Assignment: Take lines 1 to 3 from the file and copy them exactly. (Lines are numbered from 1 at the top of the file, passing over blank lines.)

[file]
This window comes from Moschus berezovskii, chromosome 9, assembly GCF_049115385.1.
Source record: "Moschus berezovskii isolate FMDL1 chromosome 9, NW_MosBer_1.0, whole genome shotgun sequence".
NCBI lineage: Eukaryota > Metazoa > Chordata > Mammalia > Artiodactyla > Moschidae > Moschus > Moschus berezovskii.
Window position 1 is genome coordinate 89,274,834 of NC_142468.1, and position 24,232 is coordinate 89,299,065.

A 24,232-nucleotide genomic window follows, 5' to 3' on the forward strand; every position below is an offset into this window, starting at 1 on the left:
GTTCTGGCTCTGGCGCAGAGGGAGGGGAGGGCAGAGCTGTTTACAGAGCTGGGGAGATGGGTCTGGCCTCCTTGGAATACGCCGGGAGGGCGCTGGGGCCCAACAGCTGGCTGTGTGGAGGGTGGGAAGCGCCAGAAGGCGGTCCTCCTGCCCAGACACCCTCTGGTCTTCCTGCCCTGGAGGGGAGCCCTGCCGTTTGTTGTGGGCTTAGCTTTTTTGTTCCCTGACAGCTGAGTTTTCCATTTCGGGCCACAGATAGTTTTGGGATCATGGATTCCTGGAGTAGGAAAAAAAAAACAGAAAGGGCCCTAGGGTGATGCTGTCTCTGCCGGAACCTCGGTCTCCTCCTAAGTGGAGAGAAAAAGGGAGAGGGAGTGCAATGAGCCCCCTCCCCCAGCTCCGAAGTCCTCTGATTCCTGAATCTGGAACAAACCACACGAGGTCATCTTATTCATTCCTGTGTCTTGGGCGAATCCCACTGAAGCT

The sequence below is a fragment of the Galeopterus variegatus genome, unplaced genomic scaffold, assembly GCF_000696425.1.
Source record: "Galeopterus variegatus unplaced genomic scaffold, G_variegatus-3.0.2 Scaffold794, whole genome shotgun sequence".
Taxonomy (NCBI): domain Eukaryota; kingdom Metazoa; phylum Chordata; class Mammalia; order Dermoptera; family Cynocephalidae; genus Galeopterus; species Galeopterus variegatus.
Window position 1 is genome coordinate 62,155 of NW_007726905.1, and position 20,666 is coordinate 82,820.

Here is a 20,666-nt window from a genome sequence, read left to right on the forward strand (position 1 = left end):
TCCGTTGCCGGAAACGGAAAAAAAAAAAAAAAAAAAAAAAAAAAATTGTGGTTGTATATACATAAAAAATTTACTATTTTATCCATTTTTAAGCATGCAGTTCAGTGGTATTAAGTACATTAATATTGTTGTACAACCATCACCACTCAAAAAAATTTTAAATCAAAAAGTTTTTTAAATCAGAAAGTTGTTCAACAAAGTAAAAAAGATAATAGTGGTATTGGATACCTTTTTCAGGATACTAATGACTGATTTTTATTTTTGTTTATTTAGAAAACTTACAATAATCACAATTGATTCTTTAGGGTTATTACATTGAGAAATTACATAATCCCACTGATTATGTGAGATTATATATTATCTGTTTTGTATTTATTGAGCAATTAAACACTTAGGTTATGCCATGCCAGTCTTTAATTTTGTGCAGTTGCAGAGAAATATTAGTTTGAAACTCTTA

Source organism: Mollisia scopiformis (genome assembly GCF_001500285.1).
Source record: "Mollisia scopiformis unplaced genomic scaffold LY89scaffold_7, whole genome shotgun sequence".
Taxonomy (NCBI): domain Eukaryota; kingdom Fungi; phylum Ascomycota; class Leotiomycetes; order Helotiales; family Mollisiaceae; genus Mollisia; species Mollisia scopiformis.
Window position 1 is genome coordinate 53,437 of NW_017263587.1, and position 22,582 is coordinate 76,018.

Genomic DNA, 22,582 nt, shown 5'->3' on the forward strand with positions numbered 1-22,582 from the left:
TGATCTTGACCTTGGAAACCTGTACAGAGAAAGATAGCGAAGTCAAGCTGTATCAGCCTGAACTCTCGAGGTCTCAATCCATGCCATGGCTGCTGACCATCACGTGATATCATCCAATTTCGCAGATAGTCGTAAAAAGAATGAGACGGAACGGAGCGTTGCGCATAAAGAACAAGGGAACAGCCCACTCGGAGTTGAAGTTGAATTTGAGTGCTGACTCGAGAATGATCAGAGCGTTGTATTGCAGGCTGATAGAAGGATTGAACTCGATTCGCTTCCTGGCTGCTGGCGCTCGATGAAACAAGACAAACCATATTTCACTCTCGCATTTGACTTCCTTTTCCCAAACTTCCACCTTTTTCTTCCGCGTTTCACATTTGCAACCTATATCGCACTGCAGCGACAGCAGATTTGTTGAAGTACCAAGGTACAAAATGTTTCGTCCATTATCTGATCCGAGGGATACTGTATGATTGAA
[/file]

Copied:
This window comes from Moschus berezovskii, chromosome 9, assembly GCF_049115385.1.
Source record: "Moschus berezovskii isolate FMDL1 chromosome 9, NW_MosBer_1.0, whole genome shotgun sequence".
NCBI lineage: Eukaryota > Metazoa > Chordata > Mammalia > Artiodactyla > Moschidae > Moschus > Moschus berezovskii.